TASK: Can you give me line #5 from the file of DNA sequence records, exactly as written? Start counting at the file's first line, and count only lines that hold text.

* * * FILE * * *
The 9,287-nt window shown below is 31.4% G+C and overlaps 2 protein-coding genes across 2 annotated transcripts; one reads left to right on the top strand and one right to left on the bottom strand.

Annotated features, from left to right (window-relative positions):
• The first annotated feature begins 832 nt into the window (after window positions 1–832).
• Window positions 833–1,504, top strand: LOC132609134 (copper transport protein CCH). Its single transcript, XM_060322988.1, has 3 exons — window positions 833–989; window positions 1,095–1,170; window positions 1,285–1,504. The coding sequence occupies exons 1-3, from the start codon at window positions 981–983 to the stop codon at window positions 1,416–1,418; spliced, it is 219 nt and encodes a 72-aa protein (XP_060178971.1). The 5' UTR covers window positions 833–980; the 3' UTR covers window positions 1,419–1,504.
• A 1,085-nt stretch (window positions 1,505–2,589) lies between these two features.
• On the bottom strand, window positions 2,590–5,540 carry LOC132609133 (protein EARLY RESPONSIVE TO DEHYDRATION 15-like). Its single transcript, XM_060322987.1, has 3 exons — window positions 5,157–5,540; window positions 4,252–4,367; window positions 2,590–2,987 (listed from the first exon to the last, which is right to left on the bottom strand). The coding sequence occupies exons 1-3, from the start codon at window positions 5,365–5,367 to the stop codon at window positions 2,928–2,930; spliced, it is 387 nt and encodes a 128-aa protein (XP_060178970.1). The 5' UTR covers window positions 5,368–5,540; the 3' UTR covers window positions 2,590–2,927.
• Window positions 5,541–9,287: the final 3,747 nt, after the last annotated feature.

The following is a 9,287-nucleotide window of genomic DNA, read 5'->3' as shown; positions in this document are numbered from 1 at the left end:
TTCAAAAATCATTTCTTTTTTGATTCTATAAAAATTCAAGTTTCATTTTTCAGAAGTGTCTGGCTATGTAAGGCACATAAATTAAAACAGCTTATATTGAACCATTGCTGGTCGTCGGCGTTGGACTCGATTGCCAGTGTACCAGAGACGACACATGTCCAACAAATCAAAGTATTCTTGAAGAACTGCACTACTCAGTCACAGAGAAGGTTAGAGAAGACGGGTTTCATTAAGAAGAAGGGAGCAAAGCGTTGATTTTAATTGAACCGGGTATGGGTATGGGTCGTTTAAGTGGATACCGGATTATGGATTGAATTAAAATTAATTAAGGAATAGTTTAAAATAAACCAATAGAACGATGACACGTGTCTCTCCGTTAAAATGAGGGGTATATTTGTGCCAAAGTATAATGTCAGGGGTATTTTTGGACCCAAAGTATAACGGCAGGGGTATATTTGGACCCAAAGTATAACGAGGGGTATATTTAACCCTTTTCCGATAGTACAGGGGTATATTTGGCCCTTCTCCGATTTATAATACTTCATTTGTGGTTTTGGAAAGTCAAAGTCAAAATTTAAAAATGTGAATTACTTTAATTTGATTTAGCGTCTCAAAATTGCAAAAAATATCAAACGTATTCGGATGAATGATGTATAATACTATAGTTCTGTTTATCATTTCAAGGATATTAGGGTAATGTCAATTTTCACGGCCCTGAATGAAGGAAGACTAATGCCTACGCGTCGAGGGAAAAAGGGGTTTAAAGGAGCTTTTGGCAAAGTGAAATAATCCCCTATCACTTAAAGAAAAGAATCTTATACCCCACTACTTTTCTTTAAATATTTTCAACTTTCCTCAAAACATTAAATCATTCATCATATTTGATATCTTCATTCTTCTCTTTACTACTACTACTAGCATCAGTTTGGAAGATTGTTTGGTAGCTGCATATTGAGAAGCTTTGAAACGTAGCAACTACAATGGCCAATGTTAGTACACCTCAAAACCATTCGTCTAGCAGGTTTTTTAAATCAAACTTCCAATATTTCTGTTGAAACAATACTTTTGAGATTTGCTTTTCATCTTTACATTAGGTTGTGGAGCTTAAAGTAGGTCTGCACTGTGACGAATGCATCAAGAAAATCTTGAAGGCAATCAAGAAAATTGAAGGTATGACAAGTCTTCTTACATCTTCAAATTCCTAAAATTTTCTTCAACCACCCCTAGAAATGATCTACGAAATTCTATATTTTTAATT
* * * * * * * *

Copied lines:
• A 1,085-nt stretch (window positions 1,505–2,589) lies between these two features.